Traditional Mistakes in C Programming

When you approach a procedural language from an object-oriented, (mostly) type-safe language such as Java, there are certain concepts that do not make the best translation. Of course, the main topic is that of pointers. Frankly, the memory model being exposed to you, unlike the memory abstractions of Java, is a daunting thing at first. It does not have to be!

Pointers in Java

In Java, we have pointers. In the Java world, they are called references. However, they come with rules that stem from their role as referrers for objects. Since there exists a relationship among objects, the compiler can enforce rules that govern how such a pointer may be used or dereferenced. For instance, you cannot (typically) use a Scanner reference as though it were a FileReader reference. Such a thing would be disastrous as much as it is useless! If there is an is-a relationship created via inheritance, then such a pointer cast is possible. A BufferedFileReader can be used as a FileReader, for instance.

Breaking the Rules

In Java, however, it is not completely safe. You can cast to Object and back. Why? Because, under a non-strict compilation, you can cast to Object and you can essentially treat any object as any other. Ponder about the implications and object tree that is built from this. Ouch. Java has since created generics to get around the need for such an exception. C on the other hand is fundamentally designed to work this way. Why? Because C is a systems language, it runs natively, and it is meant to manipulate the underlying memory model directly (no abstractions, no garbage collector, no virtual machine.)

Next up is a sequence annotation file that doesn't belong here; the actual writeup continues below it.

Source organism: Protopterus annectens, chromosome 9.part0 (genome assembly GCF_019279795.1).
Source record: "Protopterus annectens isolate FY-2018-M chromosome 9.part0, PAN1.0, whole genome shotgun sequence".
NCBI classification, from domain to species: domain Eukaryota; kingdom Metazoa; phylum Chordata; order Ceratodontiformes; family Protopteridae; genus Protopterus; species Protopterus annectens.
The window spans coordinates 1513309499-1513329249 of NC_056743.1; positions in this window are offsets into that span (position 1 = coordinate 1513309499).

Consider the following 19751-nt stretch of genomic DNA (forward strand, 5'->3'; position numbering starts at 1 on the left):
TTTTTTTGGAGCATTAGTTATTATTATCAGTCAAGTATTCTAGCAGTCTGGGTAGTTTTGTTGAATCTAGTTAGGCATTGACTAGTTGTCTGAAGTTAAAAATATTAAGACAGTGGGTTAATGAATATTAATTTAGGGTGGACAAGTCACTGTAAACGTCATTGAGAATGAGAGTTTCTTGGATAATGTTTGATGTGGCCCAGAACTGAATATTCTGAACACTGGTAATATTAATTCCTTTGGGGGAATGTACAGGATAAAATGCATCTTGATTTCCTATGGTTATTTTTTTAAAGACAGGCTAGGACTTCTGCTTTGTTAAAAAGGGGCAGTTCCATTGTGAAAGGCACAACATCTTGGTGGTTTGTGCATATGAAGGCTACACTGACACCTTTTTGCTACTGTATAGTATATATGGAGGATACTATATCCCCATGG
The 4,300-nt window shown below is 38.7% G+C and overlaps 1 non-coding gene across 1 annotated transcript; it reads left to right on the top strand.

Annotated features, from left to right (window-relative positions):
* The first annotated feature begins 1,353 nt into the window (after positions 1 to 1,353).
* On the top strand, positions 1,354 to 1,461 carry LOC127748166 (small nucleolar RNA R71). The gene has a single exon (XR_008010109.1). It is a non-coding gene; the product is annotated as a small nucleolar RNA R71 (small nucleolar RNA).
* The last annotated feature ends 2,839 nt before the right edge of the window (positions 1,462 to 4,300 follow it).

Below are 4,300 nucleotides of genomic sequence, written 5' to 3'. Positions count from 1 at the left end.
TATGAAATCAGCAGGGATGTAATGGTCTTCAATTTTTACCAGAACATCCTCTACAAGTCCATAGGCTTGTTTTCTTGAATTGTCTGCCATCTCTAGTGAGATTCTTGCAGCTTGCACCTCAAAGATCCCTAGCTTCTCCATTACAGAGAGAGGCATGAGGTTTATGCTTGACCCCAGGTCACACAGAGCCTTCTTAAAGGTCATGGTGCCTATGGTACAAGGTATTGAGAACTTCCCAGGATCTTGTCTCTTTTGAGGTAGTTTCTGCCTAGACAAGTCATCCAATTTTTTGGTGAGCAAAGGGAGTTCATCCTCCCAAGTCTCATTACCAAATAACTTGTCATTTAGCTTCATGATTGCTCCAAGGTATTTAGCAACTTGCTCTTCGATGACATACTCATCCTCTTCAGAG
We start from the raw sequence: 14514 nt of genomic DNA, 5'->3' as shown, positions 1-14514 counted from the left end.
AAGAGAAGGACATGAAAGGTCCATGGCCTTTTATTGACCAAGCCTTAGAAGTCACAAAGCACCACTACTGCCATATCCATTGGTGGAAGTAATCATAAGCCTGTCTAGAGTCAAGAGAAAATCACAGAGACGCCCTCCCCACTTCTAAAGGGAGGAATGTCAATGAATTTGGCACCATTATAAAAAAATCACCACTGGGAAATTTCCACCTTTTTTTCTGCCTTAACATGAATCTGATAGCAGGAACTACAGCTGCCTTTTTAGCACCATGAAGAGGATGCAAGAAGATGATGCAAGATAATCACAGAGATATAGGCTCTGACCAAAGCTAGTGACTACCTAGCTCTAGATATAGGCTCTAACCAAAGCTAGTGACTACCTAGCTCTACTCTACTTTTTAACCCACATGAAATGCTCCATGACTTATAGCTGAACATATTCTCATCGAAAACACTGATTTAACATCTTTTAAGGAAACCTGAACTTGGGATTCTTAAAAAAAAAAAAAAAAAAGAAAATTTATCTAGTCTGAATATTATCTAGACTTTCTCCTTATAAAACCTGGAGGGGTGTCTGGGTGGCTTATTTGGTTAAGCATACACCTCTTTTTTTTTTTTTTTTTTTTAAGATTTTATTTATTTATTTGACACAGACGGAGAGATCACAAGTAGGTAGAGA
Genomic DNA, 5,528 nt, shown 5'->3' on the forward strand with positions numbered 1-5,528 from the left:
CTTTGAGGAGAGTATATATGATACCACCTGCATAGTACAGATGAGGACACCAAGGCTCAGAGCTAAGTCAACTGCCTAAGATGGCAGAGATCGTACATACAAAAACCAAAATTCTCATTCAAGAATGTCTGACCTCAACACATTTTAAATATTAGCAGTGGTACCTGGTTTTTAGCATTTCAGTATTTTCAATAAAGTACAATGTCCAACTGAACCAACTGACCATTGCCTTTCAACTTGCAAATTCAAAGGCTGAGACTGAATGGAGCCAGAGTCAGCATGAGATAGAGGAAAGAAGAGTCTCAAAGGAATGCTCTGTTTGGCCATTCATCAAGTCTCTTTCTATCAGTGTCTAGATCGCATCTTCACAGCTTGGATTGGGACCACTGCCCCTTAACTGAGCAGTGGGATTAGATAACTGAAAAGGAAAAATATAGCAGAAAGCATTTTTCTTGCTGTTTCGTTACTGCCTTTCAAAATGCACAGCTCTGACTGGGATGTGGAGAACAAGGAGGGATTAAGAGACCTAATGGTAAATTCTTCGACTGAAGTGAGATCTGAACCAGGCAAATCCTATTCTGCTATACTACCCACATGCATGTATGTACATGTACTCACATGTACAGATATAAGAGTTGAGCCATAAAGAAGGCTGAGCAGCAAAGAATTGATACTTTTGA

Memory Model

So, what is the underlying memory model? It's an array of bytes starting from 0x00000000 and going as far up as 0xFFFFFFFFFFFFFFFF on some systems. Each byte has an address, which is simply a number within the acceptable range of the machine. On a 32-bit addressable machine, that number is 32 bits wide, etc. Within this space are regions of memory dedicated to particular tasks. The regions that are common in an average program are the code-space, data-space, readonly-space, stack-space, and heap-space. There is also usually nothing allocated at 0x00000000 (NULL) so that using NULL will crash the program with an access violation.

The code-space is for code; data-space is for writable, preallocated data for the program; readonly-space as for read-only, preallocated data for the program; stack-space is the region designated for the stack; heap-space is designated for dynamic allocations. Now, the stack and heap are not preallocated, and as such can grow to any size. A common way to mitigate the two colliding is to virtualize the address space and have the stack grow down and the heap grow up.

Now, in C, you can manipulate both regions. To use the stack, just allocate variables. They will be placed on the activation frame, and thus be placed upon the stack. So, just as an example:

int x;

This will place x in the stack frame for the function. This means it will be different for concurrent or consecutive calls of the function.

static int x;

This will place x in the data region, meaning it is shared by all calls of the function.

struct node new_node;

If you define a struct, it will be on the stack as well. This means, once the function returns, the contents of the struct are destroyed.

Mistake #1 - Using a dangling pointer

Ok. You have a pointer. You know it should point to some... stuff.

char* str;
strcpy(str, "Hello World");

Pointers are just variables, much like ints, shorts, or doubles. They store a particular value. Much like a reference in Java, they can be declared, yet not be useful. That is, they can point (refer) to nothing (null / NULL). When you declare a variable, it receives an undefined value in C. So, technically, the pointer above points... somewhere. It might point to your code. Or to a valid string elsewhere. Or absolutely, positively, freaking, nothing!

The strcpy function, much like any function that expects some data or a place to put data, expects that the pointer it receives actually refers to a buffer large enough to do the job at hand. It cannot allocate anything for you the way it stands. Why? Well, look at the strcpy function:

char* strcpy(char *dest, const char *source) {
  while(*source != '\0') {
    *dest = *source;
  *dest = '\0';
  return dest;